Part of my fantasy connected with the finding place also involved a revisit with our family when JaneGrace was older. I had heard of other families going to the finding spot and posting flyers with photos of their daughter and a brief message to the birth family. I envisioned myself holding up a placard that read, simply, “Thank you,” with a picture of JaneGrace with her dad and me. Yes, I envisioned many things related to her finding place.
When we signed up for our adoption agency’s heritage tour, and an opportunity to visit her city of origin unfolded, I was thrilled. Finally, I had a chance to fulfill my dreams, to share this place with my now twelve year old beloved daughter, and walk the area from which she’d been found. I wanted to wander up and down the dirt paths in between the tenements and peer into the faces of those who lived there. I wanted to look into eyes that were mirror images of my daughter’s. I wanted to hold JaneGrace’s hand, and gently introduce her to this place for which I am eternally grateful.
I was prepared for just about any scenario, except for the one we encountered.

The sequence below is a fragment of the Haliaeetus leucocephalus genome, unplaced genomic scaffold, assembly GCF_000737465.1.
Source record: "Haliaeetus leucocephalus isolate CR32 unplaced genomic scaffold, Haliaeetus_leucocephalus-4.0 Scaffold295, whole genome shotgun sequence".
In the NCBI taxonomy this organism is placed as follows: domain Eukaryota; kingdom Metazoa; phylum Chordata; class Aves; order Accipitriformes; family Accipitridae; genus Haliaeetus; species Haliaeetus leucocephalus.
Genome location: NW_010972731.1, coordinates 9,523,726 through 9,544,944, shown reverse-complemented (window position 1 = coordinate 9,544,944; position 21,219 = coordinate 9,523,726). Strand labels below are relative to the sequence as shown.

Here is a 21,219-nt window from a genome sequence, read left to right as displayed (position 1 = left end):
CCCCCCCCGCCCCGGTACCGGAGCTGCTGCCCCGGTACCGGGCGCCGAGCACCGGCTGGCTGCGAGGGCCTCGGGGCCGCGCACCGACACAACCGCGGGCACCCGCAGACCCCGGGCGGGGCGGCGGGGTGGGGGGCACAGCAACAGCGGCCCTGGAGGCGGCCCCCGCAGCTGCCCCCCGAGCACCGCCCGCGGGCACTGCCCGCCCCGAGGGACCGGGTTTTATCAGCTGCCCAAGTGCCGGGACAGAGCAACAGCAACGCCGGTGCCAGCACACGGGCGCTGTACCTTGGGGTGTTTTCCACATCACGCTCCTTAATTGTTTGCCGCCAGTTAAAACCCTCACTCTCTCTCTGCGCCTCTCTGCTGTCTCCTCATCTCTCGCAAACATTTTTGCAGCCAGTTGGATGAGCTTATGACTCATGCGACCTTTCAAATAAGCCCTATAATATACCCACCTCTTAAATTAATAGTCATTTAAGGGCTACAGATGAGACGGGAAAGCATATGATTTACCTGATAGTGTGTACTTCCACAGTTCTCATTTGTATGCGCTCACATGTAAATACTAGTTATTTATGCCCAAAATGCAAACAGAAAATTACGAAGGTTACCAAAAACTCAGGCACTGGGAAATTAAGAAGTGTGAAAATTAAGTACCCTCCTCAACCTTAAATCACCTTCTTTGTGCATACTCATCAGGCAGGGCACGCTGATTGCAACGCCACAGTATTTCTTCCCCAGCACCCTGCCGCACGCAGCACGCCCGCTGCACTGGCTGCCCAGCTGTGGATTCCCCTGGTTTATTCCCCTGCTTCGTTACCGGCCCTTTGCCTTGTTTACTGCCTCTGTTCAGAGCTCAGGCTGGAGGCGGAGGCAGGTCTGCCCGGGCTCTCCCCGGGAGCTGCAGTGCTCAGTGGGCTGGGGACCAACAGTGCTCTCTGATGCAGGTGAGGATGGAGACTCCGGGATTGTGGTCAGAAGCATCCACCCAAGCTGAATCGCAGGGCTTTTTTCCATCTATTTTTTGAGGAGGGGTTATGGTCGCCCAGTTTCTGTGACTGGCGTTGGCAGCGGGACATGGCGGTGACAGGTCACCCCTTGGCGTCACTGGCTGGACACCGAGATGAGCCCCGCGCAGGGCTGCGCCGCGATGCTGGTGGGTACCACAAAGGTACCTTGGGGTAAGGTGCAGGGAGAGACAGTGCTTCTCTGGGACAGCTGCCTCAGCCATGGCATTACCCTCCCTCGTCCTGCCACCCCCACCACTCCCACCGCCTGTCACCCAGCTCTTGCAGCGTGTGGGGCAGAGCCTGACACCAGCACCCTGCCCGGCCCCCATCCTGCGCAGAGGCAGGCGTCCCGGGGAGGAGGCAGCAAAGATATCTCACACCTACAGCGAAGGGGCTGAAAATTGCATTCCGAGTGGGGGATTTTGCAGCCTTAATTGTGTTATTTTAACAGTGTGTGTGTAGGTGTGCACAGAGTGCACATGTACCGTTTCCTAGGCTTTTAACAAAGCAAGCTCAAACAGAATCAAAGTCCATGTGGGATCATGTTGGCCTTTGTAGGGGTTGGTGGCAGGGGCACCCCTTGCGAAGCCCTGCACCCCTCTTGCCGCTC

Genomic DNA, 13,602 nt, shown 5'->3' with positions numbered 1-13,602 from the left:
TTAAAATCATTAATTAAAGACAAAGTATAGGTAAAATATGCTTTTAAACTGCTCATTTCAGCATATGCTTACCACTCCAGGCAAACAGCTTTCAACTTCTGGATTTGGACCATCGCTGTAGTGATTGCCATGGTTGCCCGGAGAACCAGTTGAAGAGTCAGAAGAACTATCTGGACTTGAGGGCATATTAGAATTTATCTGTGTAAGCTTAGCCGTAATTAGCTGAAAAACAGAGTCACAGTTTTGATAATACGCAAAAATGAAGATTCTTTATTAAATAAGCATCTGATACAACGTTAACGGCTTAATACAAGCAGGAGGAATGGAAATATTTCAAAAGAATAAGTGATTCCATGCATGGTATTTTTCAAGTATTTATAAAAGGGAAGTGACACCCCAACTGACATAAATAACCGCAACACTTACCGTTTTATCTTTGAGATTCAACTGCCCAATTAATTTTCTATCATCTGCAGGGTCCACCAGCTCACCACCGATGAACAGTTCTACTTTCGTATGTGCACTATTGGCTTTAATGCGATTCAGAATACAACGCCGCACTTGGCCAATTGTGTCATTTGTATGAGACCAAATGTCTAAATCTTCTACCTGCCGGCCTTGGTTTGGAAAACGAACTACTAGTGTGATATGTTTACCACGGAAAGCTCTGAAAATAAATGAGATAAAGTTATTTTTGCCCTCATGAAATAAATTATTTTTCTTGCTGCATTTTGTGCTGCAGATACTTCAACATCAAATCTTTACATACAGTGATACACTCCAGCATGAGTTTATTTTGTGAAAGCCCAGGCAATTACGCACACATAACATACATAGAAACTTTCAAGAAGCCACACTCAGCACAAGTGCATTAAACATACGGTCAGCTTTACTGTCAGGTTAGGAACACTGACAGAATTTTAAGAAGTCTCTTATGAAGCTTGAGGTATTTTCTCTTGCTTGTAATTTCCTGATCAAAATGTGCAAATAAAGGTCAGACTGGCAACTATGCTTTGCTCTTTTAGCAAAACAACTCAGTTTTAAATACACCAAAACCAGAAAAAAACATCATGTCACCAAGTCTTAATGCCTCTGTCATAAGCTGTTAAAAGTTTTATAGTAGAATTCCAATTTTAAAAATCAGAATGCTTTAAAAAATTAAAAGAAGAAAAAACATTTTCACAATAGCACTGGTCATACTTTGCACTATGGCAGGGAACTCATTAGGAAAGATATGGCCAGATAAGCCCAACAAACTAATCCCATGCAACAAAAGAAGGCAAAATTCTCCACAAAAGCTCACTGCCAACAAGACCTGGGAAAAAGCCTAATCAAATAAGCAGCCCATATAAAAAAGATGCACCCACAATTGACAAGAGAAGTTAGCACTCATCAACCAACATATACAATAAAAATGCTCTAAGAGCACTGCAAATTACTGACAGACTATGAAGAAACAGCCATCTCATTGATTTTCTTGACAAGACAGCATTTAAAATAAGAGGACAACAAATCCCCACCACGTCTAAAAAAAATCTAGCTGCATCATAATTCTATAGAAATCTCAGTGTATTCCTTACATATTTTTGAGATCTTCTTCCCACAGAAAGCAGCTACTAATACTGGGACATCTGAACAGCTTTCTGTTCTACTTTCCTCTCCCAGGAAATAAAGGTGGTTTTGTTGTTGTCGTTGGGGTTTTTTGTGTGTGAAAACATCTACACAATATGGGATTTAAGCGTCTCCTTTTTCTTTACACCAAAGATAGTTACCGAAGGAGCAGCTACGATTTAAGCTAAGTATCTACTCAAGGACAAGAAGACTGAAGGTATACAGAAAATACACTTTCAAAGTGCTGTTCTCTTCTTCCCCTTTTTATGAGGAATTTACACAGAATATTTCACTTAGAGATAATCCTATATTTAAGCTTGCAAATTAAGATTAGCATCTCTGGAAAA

Sometime in the last eleven years, Yongfu Road had been bulldozed and widened. Nothing was recognizable. The address of “Four kilometer Yongfu Road” which our taxi driver had readily driven us to in 2001, did not exist in 2012. I began to feel some concern when our guide began to question us as to the specifics of the address. Did we have anything more specific than the kilometer mark? What we remembered as a two lane partially paved road leading out of Nanning was now widened to six lanes, and now had a distinctive “Western” look. There were a variety of small businesses running its length, the Chinese version of strip-malls. The little cinder-block building was gone. There were some old tenements interspersed with newer apartment buildings, but it was impossible to speculate where we had been eleven years earlier.